Playing with a problem-solver, someone who scares other teams and who can do things nobody in the current game even dreams of, also changes how robust and how confident the mentality of his teammates will be.
At Barcelona’s level (as with Madrid, Bayern, Atletico, Juventus, Chelsea, PSG, Manchester City and, increasingly, Manchester United) the ultimate difference over a significant space of time playing other top sides is mentality. The talent and fitness can be signed and honed, but winning “mentality” in all its forms is both the most fragile and the hardest to control.
A fit, happy Messi in your team is like a tiger in your tank. How to cope without that when he’s absent? Question 1 for Luis Enrique.
The other significant element of the two main “hangover” factors without Messi, if his goals and assists don’t actually vitally change statistics, is how other teams set up and react to playing Barcelona.
Tracking Messi has always been something of a nightmare; not only will his positional choices lull you into fatal complacency, but so will his tendency to spend a lot of time mooching about the pitch at walking pace as if he’d dropped a contact lens and was looking for it irrespective of the thundering herd around him. Then a split second later, he’s gone, you’re lost and it’s a goal.
Teams will now mark Neymar and Luis Suárez quite differently. They’ll go more tightly on the Uruguayan in the knowledge that his first-time flicks and wall-passes are just that fraction less likely now that he doesn’t have Messi to play off. Likely they’ll attempt to bully Neymar more in the knowledge that free kicks are less likely to be punished with Messi not available and feeling safer that the Brazilian, too, will attempt to dribble more often than he does when Messi is on the pitch. Neymar the sharp and first-touch passer is far less easy to catch and bully than Neymar the dribbler.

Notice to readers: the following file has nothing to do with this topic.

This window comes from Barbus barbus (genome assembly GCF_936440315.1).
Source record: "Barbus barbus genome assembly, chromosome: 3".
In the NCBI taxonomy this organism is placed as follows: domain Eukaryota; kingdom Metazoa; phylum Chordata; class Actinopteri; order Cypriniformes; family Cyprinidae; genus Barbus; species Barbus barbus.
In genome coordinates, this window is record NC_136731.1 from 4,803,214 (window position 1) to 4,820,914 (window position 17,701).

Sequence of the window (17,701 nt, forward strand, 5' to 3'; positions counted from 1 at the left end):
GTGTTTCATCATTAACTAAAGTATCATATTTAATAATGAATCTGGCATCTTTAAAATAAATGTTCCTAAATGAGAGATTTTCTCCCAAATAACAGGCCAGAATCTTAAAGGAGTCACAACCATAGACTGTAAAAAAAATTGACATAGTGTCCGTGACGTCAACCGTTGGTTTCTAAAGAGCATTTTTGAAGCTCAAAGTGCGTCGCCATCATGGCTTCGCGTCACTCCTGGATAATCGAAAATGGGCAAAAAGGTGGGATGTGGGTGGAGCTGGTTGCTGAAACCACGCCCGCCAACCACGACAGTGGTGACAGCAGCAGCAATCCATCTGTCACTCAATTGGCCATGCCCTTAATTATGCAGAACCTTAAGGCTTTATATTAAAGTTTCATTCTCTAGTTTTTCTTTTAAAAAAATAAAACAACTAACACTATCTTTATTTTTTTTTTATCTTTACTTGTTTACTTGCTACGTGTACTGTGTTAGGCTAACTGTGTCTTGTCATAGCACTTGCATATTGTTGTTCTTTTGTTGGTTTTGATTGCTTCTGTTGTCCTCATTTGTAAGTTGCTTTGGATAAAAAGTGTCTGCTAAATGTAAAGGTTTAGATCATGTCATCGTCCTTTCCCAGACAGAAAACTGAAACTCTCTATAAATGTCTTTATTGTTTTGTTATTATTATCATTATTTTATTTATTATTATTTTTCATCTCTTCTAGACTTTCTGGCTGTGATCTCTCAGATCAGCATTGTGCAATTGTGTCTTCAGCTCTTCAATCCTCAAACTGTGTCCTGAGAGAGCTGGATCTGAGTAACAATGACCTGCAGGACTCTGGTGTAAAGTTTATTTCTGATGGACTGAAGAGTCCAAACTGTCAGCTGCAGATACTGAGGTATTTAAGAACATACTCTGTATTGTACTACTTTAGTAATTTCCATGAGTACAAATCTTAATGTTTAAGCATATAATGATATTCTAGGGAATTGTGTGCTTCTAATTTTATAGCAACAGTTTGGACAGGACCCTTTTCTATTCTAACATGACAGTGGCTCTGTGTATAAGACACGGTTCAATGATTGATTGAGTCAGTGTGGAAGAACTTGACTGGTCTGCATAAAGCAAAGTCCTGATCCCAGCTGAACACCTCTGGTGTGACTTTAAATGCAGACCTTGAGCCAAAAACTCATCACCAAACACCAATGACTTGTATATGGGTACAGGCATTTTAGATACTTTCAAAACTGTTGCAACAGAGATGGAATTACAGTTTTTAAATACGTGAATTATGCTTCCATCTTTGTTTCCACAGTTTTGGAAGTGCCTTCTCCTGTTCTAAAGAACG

Teams who play Barcelona will on the whole be surer that if they pack defensive midfield and the back four (aka “parking the bus”) they are less likely to be picked apart by Barcelona without Messi. I suspect we’ll see more opponents attempting to suck Barcelona in, thwart any attacks and then charge forward on the break. We shall see.
Regarding Neymar, it’s reasonable that the Brazilian’s reaction to Messi’s absence will be more relevant and more educational than that of Suárez, based on the contention that the Uruguayan’s reaction will be much more similar to what you already get at the moment.